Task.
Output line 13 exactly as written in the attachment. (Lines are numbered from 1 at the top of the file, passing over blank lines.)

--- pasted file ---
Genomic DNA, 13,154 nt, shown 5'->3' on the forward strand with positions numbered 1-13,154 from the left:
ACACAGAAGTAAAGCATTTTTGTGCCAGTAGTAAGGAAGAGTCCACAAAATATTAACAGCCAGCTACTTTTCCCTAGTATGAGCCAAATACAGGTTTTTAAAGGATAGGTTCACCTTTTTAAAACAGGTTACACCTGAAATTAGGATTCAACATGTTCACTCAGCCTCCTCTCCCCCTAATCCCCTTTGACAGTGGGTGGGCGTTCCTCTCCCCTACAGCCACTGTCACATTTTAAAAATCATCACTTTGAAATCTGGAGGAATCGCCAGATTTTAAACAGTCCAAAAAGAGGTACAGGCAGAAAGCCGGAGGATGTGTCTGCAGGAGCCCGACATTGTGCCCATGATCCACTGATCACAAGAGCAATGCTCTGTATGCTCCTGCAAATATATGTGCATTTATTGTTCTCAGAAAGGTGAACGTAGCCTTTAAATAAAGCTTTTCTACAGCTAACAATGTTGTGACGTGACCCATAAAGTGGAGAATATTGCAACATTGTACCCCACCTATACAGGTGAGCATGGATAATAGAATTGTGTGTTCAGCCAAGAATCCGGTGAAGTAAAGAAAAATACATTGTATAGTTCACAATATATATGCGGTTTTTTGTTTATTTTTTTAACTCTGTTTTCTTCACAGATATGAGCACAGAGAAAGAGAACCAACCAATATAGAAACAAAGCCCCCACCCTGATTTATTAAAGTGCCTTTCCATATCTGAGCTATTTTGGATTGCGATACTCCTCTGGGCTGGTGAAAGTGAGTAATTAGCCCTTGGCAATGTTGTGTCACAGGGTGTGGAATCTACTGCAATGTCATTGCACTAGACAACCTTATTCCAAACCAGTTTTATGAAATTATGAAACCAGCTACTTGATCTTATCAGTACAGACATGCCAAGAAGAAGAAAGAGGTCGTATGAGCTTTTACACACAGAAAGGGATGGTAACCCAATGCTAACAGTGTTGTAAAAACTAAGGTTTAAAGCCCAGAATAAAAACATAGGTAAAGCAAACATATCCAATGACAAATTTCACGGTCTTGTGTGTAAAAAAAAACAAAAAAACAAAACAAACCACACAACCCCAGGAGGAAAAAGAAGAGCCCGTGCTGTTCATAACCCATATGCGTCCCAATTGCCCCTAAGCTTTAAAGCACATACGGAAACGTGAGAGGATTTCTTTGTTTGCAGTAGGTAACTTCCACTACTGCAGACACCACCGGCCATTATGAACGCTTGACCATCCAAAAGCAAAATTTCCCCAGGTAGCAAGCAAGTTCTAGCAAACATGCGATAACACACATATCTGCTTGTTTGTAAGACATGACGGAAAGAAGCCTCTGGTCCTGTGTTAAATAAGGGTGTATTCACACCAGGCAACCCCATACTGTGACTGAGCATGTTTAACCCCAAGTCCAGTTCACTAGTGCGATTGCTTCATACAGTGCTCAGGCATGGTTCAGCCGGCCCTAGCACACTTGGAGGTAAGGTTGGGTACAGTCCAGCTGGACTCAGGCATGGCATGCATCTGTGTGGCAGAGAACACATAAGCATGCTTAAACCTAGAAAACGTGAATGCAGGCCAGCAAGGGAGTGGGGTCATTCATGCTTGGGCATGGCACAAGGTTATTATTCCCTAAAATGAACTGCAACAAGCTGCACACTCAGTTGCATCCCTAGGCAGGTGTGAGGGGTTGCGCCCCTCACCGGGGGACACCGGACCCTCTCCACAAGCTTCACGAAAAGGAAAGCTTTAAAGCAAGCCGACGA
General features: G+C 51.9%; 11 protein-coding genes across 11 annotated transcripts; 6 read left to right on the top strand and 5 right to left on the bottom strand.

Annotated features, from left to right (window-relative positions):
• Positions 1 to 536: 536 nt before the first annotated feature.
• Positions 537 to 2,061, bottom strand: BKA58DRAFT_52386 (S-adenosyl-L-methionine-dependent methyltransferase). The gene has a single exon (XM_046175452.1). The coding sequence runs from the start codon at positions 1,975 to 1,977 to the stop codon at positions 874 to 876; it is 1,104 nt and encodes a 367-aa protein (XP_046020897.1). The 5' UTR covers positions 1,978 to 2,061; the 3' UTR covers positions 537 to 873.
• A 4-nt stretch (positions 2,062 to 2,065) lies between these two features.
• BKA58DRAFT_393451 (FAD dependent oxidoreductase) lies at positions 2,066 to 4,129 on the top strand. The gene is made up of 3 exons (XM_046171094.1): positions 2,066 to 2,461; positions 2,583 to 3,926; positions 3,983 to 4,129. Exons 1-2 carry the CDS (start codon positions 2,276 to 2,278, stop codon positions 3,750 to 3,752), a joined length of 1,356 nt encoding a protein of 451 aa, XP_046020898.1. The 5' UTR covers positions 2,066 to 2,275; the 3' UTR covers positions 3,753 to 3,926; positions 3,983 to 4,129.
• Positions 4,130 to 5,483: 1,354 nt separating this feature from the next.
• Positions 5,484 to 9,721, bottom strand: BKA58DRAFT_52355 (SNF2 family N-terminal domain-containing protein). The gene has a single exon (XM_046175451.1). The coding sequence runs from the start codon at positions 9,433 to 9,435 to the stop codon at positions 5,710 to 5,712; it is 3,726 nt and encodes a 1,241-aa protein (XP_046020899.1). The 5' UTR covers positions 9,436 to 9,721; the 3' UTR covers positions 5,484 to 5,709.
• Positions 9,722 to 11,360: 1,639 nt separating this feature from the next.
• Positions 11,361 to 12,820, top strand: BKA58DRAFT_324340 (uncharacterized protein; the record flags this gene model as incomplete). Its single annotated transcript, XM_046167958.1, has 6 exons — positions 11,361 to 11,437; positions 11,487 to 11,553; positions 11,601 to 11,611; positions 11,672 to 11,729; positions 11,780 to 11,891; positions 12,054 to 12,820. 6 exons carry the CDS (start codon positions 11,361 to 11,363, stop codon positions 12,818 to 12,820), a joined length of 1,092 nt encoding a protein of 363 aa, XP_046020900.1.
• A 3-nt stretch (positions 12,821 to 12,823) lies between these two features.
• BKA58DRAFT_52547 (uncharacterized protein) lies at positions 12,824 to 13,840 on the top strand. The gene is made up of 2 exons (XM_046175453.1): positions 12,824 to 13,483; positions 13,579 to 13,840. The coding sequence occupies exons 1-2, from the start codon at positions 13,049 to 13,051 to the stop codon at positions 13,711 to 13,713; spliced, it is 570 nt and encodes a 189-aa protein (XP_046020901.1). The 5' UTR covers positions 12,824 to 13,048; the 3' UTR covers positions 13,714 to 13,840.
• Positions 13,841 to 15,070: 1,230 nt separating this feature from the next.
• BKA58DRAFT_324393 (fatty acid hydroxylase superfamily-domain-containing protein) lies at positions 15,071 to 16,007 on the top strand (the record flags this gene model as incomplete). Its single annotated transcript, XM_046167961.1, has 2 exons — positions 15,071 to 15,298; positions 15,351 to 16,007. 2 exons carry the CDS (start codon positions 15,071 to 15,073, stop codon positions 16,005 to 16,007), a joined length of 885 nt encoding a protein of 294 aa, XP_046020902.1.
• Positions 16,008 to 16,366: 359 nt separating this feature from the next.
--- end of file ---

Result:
• A 3-nt stretch (positions 12,821 to 12,823) lies between these two features.